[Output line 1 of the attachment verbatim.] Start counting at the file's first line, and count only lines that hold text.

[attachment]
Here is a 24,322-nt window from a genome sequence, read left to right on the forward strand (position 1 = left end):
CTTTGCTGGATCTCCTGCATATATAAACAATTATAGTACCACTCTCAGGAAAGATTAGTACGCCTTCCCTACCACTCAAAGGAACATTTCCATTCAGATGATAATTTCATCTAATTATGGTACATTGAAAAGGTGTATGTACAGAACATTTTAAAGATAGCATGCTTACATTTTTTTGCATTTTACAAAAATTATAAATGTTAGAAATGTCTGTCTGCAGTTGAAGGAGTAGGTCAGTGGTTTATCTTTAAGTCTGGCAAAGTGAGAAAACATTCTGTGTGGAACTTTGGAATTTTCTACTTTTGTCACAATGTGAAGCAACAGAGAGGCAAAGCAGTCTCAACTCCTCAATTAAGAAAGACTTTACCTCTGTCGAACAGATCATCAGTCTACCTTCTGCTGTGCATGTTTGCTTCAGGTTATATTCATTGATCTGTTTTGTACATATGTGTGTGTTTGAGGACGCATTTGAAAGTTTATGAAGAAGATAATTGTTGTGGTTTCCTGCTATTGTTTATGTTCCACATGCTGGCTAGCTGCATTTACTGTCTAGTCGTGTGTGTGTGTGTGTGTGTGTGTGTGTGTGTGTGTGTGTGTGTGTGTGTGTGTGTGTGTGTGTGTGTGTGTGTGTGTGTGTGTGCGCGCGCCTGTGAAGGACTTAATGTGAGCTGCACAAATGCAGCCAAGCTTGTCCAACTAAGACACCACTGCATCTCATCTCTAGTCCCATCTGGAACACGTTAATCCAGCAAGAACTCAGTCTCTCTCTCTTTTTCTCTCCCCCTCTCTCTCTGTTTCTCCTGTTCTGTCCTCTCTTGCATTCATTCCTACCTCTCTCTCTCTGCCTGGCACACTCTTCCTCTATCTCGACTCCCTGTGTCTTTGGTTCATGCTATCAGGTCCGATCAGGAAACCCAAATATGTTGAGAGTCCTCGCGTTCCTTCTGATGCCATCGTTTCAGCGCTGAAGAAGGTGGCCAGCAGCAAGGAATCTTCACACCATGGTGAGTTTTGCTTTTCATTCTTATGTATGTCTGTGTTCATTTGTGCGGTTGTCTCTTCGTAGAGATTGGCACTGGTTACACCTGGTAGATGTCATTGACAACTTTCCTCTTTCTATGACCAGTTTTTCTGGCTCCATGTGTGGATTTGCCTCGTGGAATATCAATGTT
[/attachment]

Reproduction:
Here is a 24,322-nt window from a genome sequence, read left to right on the forward strand (position 1 = left end):